Dropping Out is Not Fun

How to Avoid Becoming a College Dropout Statistic

Written By: Chad Clay | September 15, 2022

Time to Read 4 Minutes





 

Getting kids into college is easy. Getting them into the right college so that they stay there, thrive, and graduate is hard. Really F-ing hard.

Let’s start with a sobering statistic. 2.6 million students started college in the Fall of 2019. Of those, roughly 679,000 (26%) did not come back the following year.*

That’s just the Freshmen!

If you add upperclassmen, part-time students, and other types of students that fall out of the “norm,”  it’s easy to estimate that over 2 MILLION students dropped out of college in 2021. The emotional and financial toll that that puts on our younger generation is immeasurable.

Most of these cases are not due to finances. So why are these cases happening? It’s a question worth asking and a problem worth trying to solve (loan forgiveness is not the solution by the way).

At Real Frequency, we believe that one of the primary contributors to the massive dropout rate is driven by the myth of the “dream school.” Sorry, but there is no such thing as a “dream school.” 

Our take is that there are schools that fit a student and those that don’t. If a student can find and attend a school that is a true fit, the odds of success for that student go way up. But here is the catch…finding a school that fits a student (really fits a student) is very difficult. That process is not what this article is about, but we can tell you that it starts with a significant amount of work around self discovery for the student. After all, knowing the student is half of the student-school-fit equation.

This article is about the figment known as the dream school. In spite of the dream school myth, it is often the obsessive part of many college journeys. These Dream School unicorns and leprechauns are born from perceptions fed by “Best Colleges” lists that are purported by US News and other periodicals, and people lap them up. Why? Because it’s easy to fall into the illusion trap that these lists represent a shortcut to good research. Parents and students “google'' the top college lists, pick the schools that probably do not fit the student, and chase after these name brand schools because we think a prominent place on any list means the school must be great. It’s a pretty simple and fool-proof process (on the surface).

The truth is, this process is flawed. It gets worse yet when the student gets into one of these schools and shortly after starting classes, the elation of getting in descends into a nightmare. The cause of the nightmare? Early failure which is often encountered when a student is stretched too thin in their reach for prestige. This failure (which is an experience foreign to most successful high school students) leads to pressure, pressure impacts future performance, and this leads to more failure. And so the spiral begins.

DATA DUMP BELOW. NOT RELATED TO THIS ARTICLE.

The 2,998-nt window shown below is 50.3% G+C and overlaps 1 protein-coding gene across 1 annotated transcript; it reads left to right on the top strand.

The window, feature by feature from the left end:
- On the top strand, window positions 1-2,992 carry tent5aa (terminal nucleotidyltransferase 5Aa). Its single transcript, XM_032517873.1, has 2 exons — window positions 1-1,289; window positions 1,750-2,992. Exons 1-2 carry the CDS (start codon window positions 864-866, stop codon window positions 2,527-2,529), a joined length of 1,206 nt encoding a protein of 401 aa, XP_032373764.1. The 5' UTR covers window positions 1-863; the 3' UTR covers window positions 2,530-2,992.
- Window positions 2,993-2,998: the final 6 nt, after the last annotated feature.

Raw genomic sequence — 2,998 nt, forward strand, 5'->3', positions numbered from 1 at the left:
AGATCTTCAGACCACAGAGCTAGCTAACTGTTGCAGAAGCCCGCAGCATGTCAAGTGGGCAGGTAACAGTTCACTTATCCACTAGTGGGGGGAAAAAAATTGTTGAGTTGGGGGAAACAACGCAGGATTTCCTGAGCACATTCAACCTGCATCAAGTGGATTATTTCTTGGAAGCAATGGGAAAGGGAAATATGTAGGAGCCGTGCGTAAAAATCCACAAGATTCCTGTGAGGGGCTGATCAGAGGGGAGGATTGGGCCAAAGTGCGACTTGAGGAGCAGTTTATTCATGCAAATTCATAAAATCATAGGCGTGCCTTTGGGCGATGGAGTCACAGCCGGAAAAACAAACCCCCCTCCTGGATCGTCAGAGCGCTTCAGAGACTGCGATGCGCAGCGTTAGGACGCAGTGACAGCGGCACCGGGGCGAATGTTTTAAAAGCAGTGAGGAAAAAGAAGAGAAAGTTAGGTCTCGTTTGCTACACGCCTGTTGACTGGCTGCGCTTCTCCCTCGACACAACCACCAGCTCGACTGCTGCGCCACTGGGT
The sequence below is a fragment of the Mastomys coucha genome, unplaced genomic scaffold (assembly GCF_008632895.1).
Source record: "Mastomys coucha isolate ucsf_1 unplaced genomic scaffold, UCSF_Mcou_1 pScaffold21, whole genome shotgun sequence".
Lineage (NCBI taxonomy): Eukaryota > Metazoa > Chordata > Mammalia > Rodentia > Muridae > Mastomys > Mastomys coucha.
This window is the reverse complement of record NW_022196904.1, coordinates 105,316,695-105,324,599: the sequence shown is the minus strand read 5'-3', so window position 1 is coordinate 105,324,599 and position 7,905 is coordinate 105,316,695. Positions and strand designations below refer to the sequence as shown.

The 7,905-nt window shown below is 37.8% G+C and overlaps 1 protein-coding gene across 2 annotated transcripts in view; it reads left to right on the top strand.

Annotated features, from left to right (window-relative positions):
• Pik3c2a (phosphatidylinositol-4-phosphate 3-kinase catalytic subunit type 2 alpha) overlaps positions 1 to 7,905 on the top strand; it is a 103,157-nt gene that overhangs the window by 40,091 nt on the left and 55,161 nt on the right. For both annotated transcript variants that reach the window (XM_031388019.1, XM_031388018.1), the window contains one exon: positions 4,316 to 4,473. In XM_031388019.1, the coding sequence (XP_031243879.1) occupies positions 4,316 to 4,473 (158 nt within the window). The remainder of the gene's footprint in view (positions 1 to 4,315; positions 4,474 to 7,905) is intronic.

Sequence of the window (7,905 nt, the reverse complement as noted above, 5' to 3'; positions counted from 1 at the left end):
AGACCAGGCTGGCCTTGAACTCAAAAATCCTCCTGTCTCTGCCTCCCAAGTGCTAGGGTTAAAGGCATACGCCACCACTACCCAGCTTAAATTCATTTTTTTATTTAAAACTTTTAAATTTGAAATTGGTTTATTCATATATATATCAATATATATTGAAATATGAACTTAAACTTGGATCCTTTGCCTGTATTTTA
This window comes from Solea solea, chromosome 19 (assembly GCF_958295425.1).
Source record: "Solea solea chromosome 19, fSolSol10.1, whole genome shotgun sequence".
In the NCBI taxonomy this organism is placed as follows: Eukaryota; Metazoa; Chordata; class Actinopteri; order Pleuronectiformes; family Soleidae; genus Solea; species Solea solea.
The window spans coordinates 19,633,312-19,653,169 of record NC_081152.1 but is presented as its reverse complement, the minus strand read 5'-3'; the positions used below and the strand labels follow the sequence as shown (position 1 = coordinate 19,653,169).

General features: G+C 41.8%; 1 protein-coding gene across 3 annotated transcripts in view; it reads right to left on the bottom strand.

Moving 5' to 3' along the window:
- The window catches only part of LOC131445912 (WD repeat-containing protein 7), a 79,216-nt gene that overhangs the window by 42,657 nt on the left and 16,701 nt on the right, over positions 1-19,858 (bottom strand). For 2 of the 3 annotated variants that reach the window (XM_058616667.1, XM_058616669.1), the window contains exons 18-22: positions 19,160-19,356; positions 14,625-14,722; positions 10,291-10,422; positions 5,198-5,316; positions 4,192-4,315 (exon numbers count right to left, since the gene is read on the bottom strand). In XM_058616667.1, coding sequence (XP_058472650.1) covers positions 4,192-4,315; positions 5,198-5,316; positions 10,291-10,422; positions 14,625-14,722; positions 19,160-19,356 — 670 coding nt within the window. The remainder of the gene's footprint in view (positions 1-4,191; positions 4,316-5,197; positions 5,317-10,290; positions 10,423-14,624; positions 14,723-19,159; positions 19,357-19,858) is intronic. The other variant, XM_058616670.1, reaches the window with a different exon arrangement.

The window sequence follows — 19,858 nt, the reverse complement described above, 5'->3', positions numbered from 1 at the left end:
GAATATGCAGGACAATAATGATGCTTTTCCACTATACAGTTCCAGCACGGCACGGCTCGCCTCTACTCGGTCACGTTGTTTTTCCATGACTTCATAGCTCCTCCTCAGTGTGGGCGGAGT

The sad reality is that the pursuit of the Dream School is most often driven by the parents and other external influences. Oftentimes the dream school is not the wish of the student, but the misguided fantasy of family, friends, and teachers which help create and feed the myth.

Let’s be honest…the pressure to appear to be perfect and happy is high. We all know that social media fuels this pressure. That pressure coupled with a genuine desire for our kids to be successful helps feed the dream school perception. In spite of the sensational nature of the story, the Varsity Blues scandal was born from these same pressures. Pressures that stem from our desire to have smart and successful kids, and to appear to have smart and successful kids to those around us.

In spite of the lessons learned, the Varsity Blues scandal is repeated over and over again in less dramatic fashion and less extreme attempts at manipulation. Parents pressure their kids to work harder, they pressure teachers for better grades, they pressure coaches for more playing time, and they take positive control over their child’s college application process in the wrong ways. For example, getting a bit too involved with the college essay.

The facts are these. One, choosing a college based on prestige or other “branded” attributes, pursuing these schools regardless of fit, and over-representing the applicant’s capabilities is a bad process. Two, bad process equals bad outcome.

And so we have 679,000 freshman dropouts that expose the often-seen incompatibility of a school and a student. The conclusion that the team at Real Frequency has come to is that success in college search, pursuit, and choice can be measured by the ability to avoid this incompatibility. We also believe that the process of self-discovery has to be part of finding compatibility between a student and their future school. This work is how we mitigate the risk of repeated mini-failures that compound themselves, the student self-doubt that results, and the financial and emotional toll that this can lead to.

Another simple approach that we know works is to always always prioritize the success of the student over all else. Stick to that simple approach, and a lot of mistakes can be avoided.

*National Student Clearinghouse Research Center.

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